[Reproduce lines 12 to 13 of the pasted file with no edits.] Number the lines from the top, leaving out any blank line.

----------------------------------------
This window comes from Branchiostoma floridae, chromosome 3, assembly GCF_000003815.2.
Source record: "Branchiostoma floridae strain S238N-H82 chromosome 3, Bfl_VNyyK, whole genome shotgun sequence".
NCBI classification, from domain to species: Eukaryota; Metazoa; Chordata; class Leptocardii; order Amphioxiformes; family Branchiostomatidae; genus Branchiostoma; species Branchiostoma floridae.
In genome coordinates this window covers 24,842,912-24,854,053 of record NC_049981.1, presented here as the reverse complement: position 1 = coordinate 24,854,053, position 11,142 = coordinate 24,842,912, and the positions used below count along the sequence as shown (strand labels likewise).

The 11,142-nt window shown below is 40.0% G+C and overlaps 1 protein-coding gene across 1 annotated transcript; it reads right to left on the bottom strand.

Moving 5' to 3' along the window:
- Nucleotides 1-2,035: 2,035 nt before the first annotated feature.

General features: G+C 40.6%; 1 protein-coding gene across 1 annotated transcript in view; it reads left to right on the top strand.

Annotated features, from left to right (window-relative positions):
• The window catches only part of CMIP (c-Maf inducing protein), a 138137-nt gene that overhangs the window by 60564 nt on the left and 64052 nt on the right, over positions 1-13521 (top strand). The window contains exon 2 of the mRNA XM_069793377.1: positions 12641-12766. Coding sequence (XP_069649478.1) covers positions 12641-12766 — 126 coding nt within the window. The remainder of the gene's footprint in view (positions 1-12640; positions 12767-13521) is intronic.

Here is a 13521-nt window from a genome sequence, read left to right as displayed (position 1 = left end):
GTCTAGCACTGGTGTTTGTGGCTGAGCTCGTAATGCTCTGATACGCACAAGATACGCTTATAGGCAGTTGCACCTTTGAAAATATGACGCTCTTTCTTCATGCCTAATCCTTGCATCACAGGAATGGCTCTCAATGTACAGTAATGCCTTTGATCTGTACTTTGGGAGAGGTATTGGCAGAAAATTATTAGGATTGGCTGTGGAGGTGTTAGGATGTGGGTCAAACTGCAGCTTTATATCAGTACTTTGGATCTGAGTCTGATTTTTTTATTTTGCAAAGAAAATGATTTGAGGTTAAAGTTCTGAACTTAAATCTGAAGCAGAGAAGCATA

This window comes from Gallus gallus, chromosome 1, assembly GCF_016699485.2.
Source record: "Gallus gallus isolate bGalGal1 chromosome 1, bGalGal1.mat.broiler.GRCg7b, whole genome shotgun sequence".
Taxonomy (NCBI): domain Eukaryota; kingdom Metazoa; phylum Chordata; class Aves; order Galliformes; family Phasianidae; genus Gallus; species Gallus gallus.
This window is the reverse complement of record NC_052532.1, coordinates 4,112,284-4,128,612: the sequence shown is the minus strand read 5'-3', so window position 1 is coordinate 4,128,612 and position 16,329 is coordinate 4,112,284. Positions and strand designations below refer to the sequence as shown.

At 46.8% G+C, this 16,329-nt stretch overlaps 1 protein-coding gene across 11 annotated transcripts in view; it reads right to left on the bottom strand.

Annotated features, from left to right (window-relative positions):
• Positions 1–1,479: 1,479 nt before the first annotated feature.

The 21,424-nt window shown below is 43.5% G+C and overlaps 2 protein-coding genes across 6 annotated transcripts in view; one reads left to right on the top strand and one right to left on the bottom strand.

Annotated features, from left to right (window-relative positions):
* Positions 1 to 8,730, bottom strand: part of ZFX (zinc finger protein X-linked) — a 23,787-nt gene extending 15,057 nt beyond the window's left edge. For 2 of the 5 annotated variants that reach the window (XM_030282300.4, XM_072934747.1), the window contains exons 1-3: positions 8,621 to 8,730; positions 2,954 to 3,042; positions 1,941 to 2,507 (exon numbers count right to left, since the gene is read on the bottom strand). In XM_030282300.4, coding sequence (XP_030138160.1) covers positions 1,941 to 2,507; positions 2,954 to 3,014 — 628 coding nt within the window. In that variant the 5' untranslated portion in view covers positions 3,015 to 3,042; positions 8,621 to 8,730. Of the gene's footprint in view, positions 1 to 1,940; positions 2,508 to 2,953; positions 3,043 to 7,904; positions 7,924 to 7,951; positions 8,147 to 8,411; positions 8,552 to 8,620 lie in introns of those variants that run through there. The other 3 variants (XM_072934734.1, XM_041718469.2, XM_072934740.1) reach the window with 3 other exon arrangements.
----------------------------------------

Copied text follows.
GTCTAGCACTGGTGTTTGTGGCTGAGCTCGTAATGCTCTGATACGCACAAGATACGCTTATAGGCAGTTGCACCTTTGAAAATATGACGCTCTTTCTTCATGCCTAATCCTTGCATCACAGGAATGGCTCTCAATGTACAGTAATGCCTTTGATCTGTACTTTGGGAGAGGTATTGGCAGAAAATTATTAGGATTGGCTGTGGAGGTGTTAGGATGTGGGTCAAACTGCAGCTTTATATCAGTACTTTGGATCTGAGTCTGATTTTTTTATTTTGCAAAGAAAATGATTTGAGGTTAAAGTTCTGAACTTAAATCTGAAGCAGAGAAGCATA

This window comes from Gallus gallus, chromosome 1, assembly GCF_016699485.2.